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Time Traveling Through Seoul

South Korea’s bragging point has always been the coexistence of modernity with its traditional culture. There are always quotes from tourists on websites and brochures who marvel at the existence of royal palaces right in the middle of the  cosmopolitan city of Seoul, and the continued practice of traditional rituals and customs in a rapidly modernized and globalized society.

During my childhood trips to Korea, I never considered the dichotomous relationship of the gasoline-powered cars running past the stone walls of a Joseon dynasty palace. It wasn’t strange; it wasn’t peculiar or unique. It just was. As I grew older and saw more of the world, with my well-traveled eyes, I was actually saddened by how little of history was left in Korea. Compared to the Kyoto palace, the Forbidden City of China, and the great cathedrals of Europe, the palaces of Korea looked shabby, unkempt, and artificial. I mourned the loss of South Korean history and its artifacts to wars, colonialization, and the country’s unchecked desire to have a place among the world’s most modernized, capitalistic countries. However, because of two dramas in the past year, instead of loss, I saw the endurance and survival of history, the miraculousness of time and human development.

When I first arrived in Korea, I had the chance to visit and explore the landmark locations featured in 2012’s “Queen In Hyun’s Man” and “Faith”: Gyeongbokgung and Gwanghwamun Square from “QIHM,” and Bongeunsa and COEX from “Faith.

Gyeongbokgung, the main palace of the Joseon Dynasty, was the palace that Boong-do first time-traveled from into the future to meet Hee-jin. I have been to that palace many times before, and by the most recent time I went before coming to Korea this year, I was bored of the palace. But thanks to “QIHM,” I have a newfound appreciation of the landmark, as well its history. Built in 1395 and destroyed many times and rebuilt, the structure still stands in the middle of Seoul, a witness to history.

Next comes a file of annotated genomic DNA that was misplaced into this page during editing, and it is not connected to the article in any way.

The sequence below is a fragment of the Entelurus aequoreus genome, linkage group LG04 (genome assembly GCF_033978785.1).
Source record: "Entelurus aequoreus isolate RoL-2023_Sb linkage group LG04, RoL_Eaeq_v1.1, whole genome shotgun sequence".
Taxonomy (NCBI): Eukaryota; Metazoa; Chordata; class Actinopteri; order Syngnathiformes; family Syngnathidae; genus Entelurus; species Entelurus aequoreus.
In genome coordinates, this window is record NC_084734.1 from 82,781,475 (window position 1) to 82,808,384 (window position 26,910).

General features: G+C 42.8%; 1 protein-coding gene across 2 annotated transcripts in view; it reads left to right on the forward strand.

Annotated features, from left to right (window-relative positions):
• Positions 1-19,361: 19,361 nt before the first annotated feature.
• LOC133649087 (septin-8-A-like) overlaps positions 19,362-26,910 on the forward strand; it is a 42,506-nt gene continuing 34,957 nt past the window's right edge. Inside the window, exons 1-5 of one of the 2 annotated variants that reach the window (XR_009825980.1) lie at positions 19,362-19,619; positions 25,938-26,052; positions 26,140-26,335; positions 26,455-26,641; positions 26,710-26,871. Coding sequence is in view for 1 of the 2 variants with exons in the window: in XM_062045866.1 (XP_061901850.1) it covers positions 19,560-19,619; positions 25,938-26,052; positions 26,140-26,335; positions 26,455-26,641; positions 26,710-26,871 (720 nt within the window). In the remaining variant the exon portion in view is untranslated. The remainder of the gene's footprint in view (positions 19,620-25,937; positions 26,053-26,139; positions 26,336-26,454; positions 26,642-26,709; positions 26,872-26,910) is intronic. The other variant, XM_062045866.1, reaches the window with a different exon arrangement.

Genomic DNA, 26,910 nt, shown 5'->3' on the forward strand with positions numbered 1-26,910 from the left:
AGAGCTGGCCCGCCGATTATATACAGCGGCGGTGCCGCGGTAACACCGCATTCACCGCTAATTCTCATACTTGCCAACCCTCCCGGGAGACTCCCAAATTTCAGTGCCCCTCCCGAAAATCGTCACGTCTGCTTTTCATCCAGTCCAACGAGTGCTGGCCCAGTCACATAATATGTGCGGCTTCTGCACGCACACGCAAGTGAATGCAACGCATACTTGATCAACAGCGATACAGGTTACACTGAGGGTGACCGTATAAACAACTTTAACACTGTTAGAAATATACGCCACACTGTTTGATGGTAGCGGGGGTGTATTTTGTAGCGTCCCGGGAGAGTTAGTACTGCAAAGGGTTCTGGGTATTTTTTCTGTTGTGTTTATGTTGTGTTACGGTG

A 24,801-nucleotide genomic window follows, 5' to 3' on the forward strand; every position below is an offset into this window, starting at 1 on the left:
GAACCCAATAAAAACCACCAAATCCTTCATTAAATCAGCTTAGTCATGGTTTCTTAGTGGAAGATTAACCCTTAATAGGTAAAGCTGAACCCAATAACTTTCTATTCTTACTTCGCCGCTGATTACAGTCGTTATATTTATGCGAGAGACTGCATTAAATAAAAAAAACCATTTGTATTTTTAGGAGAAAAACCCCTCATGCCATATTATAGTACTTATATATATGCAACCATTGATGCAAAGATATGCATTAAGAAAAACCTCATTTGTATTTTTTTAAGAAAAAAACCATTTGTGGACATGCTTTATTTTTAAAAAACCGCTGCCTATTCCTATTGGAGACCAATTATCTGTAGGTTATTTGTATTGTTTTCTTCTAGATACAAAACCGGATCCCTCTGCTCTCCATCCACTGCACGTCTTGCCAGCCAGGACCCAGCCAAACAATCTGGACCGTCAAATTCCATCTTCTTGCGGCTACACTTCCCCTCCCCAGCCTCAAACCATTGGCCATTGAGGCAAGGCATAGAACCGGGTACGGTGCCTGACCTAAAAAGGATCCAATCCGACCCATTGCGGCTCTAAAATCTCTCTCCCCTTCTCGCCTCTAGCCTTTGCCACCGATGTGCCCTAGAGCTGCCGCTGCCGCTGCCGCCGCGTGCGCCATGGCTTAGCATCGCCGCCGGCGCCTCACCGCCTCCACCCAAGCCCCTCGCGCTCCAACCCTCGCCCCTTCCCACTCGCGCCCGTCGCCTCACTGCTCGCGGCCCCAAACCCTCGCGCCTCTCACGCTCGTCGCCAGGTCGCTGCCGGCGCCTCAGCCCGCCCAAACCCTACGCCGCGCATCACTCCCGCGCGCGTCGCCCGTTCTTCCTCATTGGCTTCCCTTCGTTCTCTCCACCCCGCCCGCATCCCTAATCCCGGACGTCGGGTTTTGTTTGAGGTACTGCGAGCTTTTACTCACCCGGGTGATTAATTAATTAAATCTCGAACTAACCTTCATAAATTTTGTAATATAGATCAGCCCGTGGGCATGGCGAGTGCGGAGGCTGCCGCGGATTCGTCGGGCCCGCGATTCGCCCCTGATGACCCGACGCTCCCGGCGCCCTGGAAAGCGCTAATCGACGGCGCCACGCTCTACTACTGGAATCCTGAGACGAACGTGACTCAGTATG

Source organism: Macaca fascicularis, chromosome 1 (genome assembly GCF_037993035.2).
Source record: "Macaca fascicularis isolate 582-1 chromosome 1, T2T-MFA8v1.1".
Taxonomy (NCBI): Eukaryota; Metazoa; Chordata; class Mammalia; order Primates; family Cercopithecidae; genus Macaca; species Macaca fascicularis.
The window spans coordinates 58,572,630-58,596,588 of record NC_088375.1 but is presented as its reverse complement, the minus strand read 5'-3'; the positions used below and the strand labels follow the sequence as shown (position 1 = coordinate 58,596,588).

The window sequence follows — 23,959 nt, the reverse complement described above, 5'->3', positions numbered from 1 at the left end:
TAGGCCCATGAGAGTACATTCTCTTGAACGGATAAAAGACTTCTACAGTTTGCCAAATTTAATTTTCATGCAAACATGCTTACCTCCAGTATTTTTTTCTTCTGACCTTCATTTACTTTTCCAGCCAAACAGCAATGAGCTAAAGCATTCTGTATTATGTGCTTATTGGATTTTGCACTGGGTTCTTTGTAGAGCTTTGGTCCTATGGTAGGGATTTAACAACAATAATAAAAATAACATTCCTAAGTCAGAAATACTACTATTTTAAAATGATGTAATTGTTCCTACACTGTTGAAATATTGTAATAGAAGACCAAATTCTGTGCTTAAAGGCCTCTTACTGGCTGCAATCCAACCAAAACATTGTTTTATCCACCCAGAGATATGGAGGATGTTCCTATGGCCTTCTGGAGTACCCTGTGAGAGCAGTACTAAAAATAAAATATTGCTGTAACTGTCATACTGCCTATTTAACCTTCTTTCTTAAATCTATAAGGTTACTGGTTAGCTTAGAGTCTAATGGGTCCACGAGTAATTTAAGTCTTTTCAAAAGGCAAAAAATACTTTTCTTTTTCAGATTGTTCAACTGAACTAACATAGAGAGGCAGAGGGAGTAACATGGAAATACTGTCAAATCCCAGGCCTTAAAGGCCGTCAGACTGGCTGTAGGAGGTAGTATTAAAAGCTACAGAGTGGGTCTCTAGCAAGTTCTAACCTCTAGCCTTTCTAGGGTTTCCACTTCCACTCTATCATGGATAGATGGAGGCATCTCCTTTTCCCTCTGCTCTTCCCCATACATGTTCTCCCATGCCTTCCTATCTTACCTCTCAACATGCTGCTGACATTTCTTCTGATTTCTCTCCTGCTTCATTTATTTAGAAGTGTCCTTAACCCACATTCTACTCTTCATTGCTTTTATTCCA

I entered Gyeongbokgung through its main entrance, Gwanghwamun, but instead of walking forward into the main buildings, I turned back and looked toward Gwanghwamun square.

Gwanghwamun Square, in front of Gyeongbokgung.

Gwanghwamun Square, walking toward Gyeongbokgung.

Inside Gyeongbokgung, look out toward Gwanghwamun.

Inside Gyeongbokgung, look out toward Gwanghwamun.

Under the Gwanghwamun archway, looking out at the square.

Under the Gwanghwamun archway, looking out at the square.

Looking out toward Gwanghwamun square from Gyeongbokgung, right in front of the entrance.

Looking out toward Gwanghwamun square from Gyeongbokgung, right in front of the entrance.

I saw the city of Seoul through Boong-do’s eyes. How strange, how utterly unbelievable! The tall buildings, the cars speeding by! Structures so unlike the ones he was used to, being built out of iron, concrete, and glass. The height! Yet, when he and I look back, the palace is still there, standing as it used to 300 years ago.

I walked along the “Memorial Walkway” built in 2009(?), to commemorate the history of the Joseon Dynasty. It is the same walkway that Boong-do visited, when he returned to Hee-jin even after the talisman was cut in half. It was where he saw the history of Joseon laid out before him, giving him knowledge of all things to come, making him reflect on a life worth living when you knew all. I sought out the time plaque that Boong-do stared at, the stone etched with Queen In Hyun’s return to the palace.